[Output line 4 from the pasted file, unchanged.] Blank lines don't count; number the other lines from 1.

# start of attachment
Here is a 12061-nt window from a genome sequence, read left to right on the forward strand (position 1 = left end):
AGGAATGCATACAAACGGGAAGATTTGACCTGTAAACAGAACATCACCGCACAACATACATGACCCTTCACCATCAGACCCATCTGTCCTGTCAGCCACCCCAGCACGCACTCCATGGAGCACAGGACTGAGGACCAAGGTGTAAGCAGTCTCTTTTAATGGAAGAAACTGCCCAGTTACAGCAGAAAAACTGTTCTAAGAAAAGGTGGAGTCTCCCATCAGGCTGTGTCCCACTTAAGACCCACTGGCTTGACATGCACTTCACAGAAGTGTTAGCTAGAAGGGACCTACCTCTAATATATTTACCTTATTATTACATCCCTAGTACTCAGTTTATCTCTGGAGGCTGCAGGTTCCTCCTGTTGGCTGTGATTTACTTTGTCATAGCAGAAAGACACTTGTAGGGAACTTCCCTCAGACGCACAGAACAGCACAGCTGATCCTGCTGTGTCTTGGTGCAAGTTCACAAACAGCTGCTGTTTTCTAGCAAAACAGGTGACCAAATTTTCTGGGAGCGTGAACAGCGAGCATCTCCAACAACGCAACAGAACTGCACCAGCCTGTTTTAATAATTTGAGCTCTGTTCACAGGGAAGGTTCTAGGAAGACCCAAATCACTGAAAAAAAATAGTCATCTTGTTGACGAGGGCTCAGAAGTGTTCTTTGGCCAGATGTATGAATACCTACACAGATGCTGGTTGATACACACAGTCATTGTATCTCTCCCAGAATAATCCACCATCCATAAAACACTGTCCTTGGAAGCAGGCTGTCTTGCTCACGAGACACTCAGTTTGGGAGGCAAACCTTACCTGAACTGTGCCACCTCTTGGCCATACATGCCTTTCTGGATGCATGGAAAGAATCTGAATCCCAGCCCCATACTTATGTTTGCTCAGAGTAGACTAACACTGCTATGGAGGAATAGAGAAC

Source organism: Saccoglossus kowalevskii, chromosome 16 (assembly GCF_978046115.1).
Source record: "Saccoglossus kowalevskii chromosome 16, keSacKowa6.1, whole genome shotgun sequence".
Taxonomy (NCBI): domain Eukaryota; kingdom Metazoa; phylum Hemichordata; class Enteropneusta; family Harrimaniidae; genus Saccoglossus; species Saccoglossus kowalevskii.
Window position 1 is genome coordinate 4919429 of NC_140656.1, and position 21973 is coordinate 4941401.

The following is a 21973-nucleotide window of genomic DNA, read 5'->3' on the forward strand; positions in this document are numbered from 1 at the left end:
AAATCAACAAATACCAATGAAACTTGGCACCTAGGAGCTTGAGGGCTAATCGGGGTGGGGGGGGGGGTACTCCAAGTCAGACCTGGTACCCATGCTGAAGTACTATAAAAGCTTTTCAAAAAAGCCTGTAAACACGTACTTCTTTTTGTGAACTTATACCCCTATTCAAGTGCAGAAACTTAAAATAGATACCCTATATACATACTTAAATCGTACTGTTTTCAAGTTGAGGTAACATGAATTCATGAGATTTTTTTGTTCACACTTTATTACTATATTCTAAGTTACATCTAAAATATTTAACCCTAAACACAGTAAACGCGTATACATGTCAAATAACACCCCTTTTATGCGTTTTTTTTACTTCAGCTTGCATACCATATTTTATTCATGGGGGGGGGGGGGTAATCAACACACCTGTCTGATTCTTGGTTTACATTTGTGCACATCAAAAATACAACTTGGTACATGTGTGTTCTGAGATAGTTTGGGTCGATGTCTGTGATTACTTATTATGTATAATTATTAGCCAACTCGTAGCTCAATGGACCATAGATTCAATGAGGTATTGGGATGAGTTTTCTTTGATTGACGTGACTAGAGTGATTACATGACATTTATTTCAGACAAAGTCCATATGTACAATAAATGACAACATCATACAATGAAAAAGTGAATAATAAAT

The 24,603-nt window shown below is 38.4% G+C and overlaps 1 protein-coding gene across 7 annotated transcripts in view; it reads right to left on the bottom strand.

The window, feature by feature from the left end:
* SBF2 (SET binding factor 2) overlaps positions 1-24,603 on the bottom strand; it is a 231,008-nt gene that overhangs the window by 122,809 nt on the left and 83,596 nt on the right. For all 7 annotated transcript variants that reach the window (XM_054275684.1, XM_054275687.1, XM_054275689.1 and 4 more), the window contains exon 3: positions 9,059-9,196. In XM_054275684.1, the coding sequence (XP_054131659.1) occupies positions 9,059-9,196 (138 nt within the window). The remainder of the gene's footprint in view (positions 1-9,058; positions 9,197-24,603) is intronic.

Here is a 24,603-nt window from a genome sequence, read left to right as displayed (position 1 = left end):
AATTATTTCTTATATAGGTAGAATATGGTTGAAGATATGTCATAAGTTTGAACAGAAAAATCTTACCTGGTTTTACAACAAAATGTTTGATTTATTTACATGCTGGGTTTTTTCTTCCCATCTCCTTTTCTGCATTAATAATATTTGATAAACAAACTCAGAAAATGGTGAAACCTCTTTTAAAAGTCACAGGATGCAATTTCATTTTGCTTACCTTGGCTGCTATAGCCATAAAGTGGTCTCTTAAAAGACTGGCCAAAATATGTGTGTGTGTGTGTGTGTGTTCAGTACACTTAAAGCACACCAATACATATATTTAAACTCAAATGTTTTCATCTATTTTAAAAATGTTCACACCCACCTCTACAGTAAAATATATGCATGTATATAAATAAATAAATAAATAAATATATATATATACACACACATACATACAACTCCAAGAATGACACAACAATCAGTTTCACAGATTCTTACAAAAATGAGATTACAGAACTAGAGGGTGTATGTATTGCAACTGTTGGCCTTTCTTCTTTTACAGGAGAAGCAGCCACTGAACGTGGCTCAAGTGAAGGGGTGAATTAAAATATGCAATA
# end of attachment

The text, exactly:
Source record: "Saccoglossus kowalevskii chromosome 16, keSacKowa6.1, whole genome shotgun sequence".